(4) We find reference made in Numbers 26:64-65, to two numberings only, viz., that which was taken on the plain of Sinai, and that which was taken in the steppes of Moab, from which fact it seems reasonable to infer that two numberings only of the people were made.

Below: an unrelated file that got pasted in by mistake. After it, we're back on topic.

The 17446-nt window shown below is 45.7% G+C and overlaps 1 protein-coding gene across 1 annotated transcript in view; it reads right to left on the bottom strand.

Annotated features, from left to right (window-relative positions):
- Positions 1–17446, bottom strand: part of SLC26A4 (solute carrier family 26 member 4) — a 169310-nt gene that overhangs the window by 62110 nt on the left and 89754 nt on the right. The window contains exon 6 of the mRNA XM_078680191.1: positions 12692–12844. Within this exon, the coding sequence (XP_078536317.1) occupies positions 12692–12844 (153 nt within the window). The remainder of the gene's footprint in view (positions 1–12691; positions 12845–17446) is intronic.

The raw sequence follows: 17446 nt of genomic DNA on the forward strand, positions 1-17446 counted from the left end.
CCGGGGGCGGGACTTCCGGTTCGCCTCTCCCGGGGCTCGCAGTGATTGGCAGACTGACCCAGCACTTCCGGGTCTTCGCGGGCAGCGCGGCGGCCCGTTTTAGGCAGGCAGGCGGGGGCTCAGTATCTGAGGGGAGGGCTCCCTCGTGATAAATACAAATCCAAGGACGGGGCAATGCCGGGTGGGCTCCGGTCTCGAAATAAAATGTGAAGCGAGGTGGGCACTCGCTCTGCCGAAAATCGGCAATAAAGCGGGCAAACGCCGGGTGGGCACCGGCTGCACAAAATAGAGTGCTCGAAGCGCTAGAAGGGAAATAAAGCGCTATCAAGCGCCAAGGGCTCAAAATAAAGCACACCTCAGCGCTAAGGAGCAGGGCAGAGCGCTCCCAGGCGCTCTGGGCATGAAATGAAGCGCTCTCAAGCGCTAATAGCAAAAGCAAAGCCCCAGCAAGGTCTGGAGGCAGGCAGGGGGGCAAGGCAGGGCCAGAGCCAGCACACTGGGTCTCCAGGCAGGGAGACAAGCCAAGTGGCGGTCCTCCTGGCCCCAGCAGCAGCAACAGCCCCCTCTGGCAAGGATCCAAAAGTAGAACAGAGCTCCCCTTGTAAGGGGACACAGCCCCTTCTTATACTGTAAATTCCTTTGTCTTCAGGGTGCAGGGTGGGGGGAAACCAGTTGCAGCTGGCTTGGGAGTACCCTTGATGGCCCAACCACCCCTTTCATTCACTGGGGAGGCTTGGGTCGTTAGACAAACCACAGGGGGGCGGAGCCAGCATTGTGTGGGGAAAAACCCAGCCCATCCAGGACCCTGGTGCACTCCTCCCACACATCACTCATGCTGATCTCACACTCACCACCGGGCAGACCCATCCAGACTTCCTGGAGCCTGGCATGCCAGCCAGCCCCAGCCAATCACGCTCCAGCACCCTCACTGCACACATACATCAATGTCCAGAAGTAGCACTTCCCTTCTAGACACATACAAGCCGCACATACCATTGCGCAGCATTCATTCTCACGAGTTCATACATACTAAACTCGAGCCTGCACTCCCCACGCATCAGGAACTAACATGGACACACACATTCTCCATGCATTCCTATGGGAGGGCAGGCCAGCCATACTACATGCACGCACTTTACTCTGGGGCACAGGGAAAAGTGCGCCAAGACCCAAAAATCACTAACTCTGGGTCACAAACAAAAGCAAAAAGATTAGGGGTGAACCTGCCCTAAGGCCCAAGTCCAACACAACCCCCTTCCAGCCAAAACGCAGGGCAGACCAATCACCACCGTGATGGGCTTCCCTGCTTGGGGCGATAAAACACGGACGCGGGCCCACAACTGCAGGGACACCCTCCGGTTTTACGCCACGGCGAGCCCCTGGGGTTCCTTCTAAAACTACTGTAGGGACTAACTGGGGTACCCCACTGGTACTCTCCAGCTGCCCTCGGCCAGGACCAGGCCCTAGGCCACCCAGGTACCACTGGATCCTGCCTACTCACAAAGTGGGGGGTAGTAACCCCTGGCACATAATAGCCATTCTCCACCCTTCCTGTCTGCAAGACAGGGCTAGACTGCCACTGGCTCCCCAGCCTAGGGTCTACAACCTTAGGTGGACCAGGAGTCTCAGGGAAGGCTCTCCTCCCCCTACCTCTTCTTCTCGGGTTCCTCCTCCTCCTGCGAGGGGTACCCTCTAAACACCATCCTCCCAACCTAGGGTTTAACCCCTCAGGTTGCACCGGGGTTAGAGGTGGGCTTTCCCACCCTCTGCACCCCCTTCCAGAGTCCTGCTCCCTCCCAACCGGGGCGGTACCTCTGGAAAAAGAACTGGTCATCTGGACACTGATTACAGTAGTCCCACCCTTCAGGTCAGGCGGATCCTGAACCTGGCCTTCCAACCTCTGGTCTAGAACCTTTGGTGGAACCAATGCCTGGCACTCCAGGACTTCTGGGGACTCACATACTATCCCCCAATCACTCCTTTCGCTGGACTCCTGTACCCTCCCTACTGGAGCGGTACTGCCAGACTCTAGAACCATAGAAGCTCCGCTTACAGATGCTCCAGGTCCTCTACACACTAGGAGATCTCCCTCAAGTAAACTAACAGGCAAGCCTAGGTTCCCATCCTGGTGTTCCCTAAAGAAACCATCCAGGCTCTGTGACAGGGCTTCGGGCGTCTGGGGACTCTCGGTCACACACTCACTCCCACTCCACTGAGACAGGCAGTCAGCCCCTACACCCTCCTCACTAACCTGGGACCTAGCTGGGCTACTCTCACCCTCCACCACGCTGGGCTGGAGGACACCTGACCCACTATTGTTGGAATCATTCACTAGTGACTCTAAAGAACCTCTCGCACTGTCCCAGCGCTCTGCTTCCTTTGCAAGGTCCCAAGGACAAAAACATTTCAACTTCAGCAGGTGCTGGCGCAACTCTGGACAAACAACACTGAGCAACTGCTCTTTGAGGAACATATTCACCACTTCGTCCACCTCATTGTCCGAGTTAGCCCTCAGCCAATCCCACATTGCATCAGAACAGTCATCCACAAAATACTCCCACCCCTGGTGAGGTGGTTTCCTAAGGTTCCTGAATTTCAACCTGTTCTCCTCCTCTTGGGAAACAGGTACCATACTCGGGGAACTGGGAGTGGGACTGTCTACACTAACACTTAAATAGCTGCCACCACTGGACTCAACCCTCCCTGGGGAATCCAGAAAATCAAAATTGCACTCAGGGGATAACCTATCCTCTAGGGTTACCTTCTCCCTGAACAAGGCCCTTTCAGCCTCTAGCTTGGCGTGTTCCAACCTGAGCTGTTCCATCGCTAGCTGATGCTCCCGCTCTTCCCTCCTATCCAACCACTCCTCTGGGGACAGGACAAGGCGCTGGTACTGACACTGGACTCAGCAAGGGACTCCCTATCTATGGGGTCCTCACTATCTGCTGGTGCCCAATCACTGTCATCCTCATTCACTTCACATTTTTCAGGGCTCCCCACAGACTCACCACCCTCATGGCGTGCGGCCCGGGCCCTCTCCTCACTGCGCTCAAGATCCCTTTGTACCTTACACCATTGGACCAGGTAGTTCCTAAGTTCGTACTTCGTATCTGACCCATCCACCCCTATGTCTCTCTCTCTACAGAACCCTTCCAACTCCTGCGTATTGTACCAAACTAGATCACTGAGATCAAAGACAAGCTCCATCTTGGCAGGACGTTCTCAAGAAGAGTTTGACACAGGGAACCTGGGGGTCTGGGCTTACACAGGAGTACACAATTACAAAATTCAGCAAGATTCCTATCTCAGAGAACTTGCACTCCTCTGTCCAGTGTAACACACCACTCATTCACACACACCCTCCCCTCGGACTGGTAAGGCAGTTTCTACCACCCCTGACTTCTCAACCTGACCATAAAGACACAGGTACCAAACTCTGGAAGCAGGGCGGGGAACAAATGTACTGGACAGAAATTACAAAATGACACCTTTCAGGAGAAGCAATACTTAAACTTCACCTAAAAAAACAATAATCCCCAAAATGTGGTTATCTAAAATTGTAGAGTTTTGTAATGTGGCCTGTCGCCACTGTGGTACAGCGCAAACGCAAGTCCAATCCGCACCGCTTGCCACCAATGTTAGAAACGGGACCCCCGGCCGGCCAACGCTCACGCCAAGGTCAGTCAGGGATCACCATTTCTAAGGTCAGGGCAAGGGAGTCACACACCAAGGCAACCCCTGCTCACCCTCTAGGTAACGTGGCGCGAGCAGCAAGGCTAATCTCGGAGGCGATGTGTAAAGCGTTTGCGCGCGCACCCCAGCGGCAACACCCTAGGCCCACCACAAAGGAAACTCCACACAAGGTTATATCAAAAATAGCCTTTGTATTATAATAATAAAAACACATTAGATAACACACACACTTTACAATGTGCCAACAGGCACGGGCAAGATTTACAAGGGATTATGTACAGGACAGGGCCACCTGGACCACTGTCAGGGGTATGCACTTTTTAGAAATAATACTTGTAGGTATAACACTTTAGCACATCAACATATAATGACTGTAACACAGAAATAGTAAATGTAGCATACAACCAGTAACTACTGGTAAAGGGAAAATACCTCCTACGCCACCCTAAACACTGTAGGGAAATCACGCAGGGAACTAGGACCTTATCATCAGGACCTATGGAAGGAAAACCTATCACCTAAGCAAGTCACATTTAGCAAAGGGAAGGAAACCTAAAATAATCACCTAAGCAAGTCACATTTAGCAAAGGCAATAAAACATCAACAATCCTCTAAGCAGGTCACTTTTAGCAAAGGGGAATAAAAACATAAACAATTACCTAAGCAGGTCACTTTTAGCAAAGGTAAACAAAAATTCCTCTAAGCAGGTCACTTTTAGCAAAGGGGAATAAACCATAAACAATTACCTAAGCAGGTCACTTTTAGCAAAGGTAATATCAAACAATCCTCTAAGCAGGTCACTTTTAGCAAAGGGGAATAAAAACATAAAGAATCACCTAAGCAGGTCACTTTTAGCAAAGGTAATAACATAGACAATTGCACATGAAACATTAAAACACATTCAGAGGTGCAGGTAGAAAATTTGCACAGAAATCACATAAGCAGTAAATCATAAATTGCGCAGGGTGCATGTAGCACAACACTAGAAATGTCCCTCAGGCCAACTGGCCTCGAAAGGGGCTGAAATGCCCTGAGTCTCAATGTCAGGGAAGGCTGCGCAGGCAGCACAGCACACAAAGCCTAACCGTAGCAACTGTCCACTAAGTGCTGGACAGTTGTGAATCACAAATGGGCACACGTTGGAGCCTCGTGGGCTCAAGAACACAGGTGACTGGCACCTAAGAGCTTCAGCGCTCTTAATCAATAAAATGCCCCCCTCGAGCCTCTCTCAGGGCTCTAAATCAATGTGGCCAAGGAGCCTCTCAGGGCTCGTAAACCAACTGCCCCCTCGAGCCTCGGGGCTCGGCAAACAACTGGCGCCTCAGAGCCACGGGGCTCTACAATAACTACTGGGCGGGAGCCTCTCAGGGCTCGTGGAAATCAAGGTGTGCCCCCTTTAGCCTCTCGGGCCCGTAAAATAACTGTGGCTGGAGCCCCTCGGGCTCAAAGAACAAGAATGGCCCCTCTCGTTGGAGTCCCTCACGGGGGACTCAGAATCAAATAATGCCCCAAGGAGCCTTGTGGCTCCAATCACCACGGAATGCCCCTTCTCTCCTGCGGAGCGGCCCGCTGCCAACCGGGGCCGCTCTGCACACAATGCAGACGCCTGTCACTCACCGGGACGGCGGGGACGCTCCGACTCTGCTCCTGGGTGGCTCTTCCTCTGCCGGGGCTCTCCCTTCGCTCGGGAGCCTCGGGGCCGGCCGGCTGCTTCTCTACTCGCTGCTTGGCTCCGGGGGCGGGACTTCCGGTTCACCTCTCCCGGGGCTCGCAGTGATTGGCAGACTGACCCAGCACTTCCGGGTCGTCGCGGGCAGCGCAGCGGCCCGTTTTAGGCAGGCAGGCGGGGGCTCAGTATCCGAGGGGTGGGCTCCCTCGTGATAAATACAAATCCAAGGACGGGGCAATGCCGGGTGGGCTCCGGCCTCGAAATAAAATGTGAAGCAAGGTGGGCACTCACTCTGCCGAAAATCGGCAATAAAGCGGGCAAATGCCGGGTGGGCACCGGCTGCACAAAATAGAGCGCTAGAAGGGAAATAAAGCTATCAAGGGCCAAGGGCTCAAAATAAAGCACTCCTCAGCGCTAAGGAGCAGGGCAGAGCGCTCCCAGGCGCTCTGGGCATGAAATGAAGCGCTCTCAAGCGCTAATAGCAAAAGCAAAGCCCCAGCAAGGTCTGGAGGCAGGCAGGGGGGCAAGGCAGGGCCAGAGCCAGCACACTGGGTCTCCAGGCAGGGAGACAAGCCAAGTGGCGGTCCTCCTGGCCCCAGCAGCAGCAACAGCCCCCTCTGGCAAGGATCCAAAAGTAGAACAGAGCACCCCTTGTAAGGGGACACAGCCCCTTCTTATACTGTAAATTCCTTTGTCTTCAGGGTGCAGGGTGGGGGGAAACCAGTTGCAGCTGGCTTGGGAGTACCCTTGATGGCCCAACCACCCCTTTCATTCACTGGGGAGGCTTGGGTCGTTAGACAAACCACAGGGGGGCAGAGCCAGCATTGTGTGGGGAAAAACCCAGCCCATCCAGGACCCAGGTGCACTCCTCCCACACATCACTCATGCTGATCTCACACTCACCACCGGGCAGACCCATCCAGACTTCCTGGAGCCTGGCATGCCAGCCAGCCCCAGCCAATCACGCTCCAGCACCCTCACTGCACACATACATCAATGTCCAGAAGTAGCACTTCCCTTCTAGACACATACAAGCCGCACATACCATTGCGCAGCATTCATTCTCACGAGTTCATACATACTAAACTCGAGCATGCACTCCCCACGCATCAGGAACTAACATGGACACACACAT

Now, since the atonement money which was paid at the numbering recorded in Exodus 38:0 was used in the construction of the Tabernacle, it is obvious that that money must have been paid previously to the first day of the first month of the year after the Exodus, at which time the Tabernacle was erected. Inasmuch, however, as the census was thus directly connected with the Tabernacle; and the census of the Levites, and also that of the firstborn, both of which were made previously to the twentieth day of the second month. in the year after the Exodus (Numbers 10:11), and included all who were one month old and upwards, may be reasonably supposed to have included all who were born during the first month after the erection of the Tabernacle, and who were consequently a month old and upwards on the first day of the second month of the year after the Exodus (Numbers 3:15; Numbers 3:40); a reasonable probability arises that the day of the erection of the Tabernacle was that which was regarded in every case as the day by reference to which the age of the Israelites was to be ascertained and recorded. The census of the males of the several tribes, from twenty years old and upwards, being taken with reference to military service, would naturally be made in companies, which companies probably consisted of fifty or a hundred; and inasmuch as the number was taken of necessity some time previously to the erection of the Tabernacle (the atonement money being required, as already stated, for the service of the Tabernacle), it was impossible to ascertain with minute accuracy the number of those who would be alive on the day at which the Tabernacle was to be set up; and hence the odd numbers in excess of the last fifty or a hundred of those who would have completed their twentieth year at the erection of the Tabernacle, or of whose birthdays no record had been kept during the bondage in Egypt, may have been set over against the probable diminutions by death during the interval, and omitted from the sum total of each tribe. It is impossible to determine accurately the precise details which were obtained at the earlier and at the later enumeration. The amount of silver received at the earlier period sufficed to determine the number of those who paid, every man his half shekel. It is reasonable to suppose that the names of those who paid the half shekel were duly registered, and probably under their respective tribes, although there is no record of the number of each tribe in Exodus. Such a registration would naturally form the basis of the more complete census described in Numbers 1:0, in which every man was enrolled, not only under his own tribe, but according to the two subdivisions of the tribes into “families” and “fathers’ houses,” according to the “number of names” included in the earlier registration. Other particulars may or may not have been included in the later registration, but if the supposition be correct that the object of the census was to associate the people with the Tabernacle, as the dwelling-place of Jehovah, it is reasonable to suppose that the same day—viz., the day of the erection of the Tabernacle—was that to which reference was made alike in the earlier and in the later registration.